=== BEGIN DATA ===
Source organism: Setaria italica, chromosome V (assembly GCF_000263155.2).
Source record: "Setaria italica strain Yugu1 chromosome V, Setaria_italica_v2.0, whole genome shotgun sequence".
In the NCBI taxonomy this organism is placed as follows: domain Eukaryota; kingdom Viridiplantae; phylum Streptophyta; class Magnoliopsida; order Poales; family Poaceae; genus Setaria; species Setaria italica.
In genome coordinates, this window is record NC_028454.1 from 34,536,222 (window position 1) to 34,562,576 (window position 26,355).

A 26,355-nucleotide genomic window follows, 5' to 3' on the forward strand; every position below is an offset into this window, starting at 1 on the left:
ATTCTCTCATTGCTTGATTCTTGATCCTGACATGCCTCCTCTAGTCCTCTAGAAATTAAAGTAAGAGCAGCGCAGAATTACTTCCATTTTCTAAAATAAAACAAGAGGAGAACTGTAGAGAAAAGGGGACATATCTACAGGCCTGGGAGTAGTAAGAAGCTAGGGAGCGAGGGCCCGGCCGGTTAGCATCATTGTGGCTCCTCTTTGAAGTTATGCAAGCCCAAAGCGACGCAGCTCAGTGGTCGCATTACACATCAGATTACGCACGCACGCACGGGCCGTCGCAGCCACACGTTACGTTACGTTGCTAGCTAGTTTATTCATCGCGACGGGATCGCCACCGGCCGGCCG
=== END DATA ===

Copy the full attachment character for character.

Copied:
Source organism: Setaria italica, chromosome V (assembly GCF_000263155.2).
Source record: "Setaria italica strain Yugu1 chromosome V, Setaria_italica_v2.0, whole genome shotgun sequence".
In the NCBI taxonomy this organism is placed as follows: domain Eukaryota; kingdom Viridiplantae; phylum Streptophyta; class Magnoliopsida; order Poales; family Poaceae; genus Setaria; species Setaria italica.
In genome coordinates, this window is record NC_028454.1 from 34,536,222 (window position 1) to 34,562,576 (window position 26,355).

A 26,355-nucleotide genomic window follows, 5' to 3' on the forward strand; every position below is an offset into this window, starting at 1 on the left:
ATTCTCTCATTGCTTGATTCTTGATCCTGACATGCCTCCTCTAGTCCTCTAGAAATTAAAGTAAGAGCAGCGCAGAATTACTTCCATTTTCTAAAATAAAACAAGAGGAGAACTGTAGAGAAAAGGGGACATATCTACAGGCCTGGGAGTAGTAAGAAGCTAGGGAGCGAGGGCCCGGCCGGTTAGCATCATTGTGGCTCCTCTTTGAAGTTATGCAAGCCCAAAGCGACGCAGCTCAGTGGTCGCATTACACATCAGATTACGCACGCACGCACGGGCCGTCGCAGCCACACGTTACGTTACGTTGCTAGCTAGTTTATTCATCGCGACGGGATCGCCACCGGCCGGCCG